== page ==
We know that there is a relationship between chronic inflammation in the gums and overall health, especially heart disease and diabetes. Keeping the gums and the bone surrounding your teeth as healthy as possible is an important part of your regular dental visits or hygienist.

Do I have to have Periodontal Maintenance forever?

The ADA reports, “This is a matter of clinical judgement by the treating dentist.  Follow-up patients who have received active periodontal therapy are appropriately reported using the periodontal maintenance code.”  The actual ADA code book reads, periodontal maintenance will be completed following active periodontal therapy “for the life of the dentition.”  It is safe to assume once a periodontal patient, always a periodontal patient.  In the sense that periodontal disease is chronic and must be controlled.

If you have any questions or concerns, you may always contact Johns Family Dentistry at 253-848-3723.

 

Are you addicted to sugar?

Overcoming sugar addiction could mean the difference between finally being able to lose weight, eating a health diet, feeling full of natural energy or…

Continuing to struggle with perpetual weight-gain, yo-yo dieting, daily energy crashes, and the frustration that comes with a dependence on eating sweet foods.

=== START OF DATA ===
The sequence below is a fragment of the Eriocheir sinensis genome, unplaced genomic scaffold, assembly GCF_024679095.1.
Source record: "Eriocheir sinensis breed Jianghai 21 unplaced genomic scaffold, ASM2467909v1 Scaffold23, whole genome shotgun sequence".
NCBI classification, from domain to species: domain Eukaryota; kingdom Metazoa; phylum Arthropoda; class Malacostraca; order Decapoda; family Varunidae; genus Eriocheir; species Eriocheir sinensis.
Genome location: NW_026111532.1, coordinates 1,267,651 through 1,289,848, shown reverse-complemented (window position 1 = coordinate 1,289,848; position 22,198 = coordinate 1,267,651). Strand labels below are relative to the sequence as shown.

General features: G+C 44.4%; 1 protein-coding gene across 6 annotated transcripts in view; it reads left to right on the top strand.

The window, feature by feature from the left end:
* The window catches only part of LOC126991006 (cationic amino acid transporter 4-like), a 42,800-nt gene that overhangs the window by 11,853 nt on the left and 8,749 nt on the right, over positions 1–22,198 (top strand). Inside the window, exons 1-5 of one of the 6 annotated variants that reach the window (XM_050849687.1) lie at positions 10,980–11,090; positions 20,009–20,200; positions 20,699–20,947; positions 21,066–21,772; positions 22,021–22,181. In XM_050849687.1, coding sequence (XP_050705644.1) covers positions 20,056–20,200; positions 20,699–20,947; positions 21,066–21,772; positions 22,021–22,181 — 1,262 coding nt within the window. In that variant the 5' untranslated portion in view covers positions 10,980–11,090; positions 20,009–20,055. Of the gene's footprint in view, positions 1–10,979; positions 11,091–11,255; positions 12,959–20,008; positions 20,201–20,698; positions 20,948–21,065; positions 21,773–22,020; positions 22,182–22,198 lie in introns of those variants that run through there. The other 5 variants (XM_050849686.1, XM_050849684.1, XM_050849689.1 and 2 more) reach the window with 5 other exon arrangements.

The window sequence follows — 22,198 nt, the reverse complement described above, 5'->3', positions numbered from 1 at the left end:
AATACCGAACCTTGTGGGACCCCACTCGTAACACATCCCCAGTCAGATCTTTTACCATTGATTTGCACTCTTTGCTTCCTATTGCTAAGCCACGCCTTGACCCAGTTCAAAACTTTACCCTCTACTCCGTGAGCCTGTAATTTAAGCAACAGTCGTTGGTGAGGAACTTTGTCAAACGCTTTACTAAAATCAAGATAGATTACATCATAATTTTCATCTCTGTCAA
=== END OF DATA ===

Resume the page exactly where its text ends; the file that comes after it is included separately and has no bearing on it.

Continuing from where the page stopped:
So, if you’ve been trapped by the powerful sugar cravings for many months or even years, the following 7 scientifically proven steps are going to restore your health and revitalize your body.

Overcoming Sugar Addiction Using 7 Proven Steps
These 7 steps have been proven to help break even the strongest sugar addictions:

 

Step #1: Remove all sugar and processed foods from your house.
You can bet you’ll face temptations to eat sugar while you work on breaking your addiction. It is going to happen.

You can drastically increase your ability to resist temptation by removing ALL foods from your house that contain sugar as well as those that are processed (remember, highly-processed foods are quickly converted into sugar once you eat them!)